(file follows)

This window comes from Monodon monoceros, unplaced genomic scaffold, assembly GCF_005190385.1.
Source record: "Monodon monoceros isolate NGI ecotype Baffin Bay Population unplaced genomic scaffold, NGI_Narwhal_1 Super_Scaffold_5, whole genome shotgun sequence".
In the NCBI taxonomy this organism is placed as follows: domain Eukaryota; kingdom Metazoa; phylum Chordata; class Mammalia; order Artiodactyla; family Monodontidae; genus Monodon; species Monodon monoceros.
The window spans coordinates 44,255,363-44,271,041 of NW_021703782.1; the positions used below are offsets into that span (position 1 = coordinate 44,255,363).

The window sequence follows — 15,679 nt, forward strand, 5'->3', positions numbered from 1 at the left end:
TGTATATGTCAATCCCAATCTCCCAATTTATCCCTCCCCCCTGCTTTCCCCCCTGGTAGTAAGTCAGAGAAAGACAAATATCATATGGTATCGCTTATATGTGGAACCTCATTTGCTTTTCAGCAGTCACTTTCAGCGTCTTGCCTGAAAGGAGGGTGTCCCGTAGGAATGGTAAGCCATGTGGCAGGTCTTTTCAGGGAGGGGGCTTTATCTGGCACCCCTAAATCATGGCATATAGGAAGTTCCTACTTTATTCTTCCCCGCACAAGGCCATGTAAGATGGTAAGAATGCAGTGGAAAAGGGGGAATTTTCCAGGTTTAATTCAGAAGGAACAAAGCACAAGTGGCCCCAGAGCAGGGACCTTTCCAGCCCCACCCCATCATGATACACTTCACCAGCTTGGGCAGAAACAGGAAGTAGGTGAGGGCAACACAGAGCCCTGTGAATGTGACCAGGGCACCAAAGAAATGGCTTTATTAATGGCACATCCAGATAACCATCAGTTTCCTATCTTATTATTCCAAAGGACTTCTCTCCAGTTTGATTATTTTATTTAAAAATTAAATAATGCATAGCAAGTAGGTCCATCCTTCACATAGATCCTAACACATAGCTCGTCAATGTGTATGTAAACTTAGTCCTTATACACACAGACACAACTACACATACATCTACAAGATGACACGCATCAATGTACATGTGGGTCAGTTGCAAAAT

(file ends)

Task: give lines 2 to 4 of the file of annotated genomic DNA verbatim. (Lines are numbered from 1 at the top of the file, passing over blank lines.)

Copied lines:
Source record: "Monodon monoceros isolate NGI ecotype Baffin Bay Population unplaced genomic scaffold, NGI_Narwhal_1 Super_Scaffold_5, whole genome shotgun sequence".
In the NCBI taxonomy this organism is placed as follows: domain Eukaryota; kingdom Metazoa; phylum Chordata; class Mammalia; order Artiodactyla; family Monodontidae; genus Monodon; species Monodon monoceros.
The window spans coordinates 44,255,363-44,271,041 of NW_021703782.1; the positions used below are offsets into that span (position 1 = coordinate 44,255,363).